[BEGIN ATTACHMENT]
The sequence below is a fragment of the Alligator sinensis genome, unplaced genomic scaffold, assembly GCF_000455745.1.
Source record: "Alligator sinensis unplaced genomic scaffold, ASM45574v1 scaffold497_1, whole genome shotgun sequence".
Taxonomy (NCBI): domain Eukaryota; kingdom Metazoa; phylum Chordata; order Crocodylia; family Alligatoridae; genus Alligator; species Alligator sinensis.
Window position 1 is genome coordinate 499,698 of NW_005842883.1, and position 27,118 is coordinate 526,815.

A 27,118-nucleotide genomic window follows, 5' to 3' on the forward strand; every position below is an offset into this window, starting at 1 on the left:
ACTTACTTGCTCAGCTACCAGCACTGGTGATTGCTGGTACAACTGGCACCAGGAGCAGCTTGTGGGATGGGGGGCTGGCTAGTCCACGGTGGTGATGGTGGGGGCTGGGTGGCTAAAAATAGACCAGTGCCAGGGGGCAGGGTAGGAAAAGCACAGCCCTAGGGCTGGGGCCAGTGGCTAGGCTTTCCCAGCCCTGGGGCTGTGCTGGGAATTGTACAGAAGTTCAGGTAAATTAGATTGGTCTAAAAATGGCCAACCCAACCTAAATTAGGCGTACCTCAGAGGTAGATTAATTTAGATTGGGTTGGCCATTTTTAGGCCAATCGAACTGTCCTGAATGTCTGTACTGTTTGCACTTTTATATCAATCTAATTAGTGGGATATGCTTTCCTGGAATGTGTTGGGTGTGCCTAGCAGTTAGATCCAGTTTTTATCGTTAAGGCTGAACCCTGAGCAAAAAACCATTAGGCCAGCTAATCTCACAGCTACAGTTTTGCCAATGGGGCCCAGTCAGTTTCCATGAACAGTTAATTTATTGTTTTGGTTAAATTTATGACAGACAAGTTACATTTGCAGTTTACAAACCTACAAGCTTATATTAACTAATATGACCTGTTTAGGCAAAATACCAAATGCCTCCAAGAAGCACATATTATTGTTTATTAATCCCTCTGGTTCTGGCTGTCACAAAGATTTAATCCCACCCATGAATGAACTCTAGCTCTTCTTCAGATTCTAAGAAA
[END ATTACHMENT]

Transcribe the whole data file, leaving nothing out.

The sequence below is a fragment of the Alligator sinensis genome, unplaced genomic scaffold, assembly GCF_000455745.1.
Source record: "Alligator sinensis unplaced genomic scaffold, ASM45574v1 scaffold497_1, whole genome shotgun sequence".
Taxonomy (NCBI): domain Eukaryota; kingdom Metazoa; phylum Chordata; order Crocodylia; family Alligatoridae; genus Alligator; species Alligator sinensis.
Window position 1 is genome coordinate 499,698 of NW_005842883.1, and position 27,118 is coordinate 526,815.

A 27,118-nucleotide genomic window follows, 5' to 3' on the forward strand; every position below is an offset into this window, starting at 1 on the left:
ACTTACTTGCTCAGCTACCAGCACTGGTGATTGCTGGTACAACTGGCACCAGGAGCAGCTTGTGGGATGGGGGGCTGGCTAGTCCACGGTGGTGATGGTGGGGGCTGGGTGGCTAAAAATAGACCAGTGCCAGGGGGCAGGGTAGGAAAAGCACAGCCCTAGGGCTGGGGCCAGTGGCTAGGCTTTCCCAGCCCTGGGGCTGTGCTGGGAATTGTACAGAAGTTCAGGTAAATTAGATTGGTCTAAAAATGGCCAACCCAACCTAAATTAGGCGTACCTCAGAGGTAGATTAATTTAGATTGGGTTGGCCATTTTTAGGCCAATCGAACTGTCCTGAATGTCTGTACTGTTTGCACTTTTATATCAATCTAATTAGTGGGATATGCTTTCCTGGAATGTGTTGGGTGTGCCTAGCAGTTAGATCCAGTTTTTATCGTTAAGGCTGAACCCTGAGCAAAAAACCATTAGGCCAGCTAATCTCACAGCTACAGTTTTGCCAATGGGGCCCAGTCAGTTTCCATGAACAGTTAATTTATTGTTTTGGTTAAATTTATGACAGACAAGTTACATTTGCAGTTTACAAACCTACAAGCTTATATTAACTAATATGACCTGTTTAGGCAAAATACCAAATGCCTCCAAGAAGCACATATTATTGTTTATTAATCCCTCTGGTTCTGGCTGTCACAAAGATTTAATCCCACCCATGAATGAACTCTAGCTCTTCTTCAGATTCTAAGAAA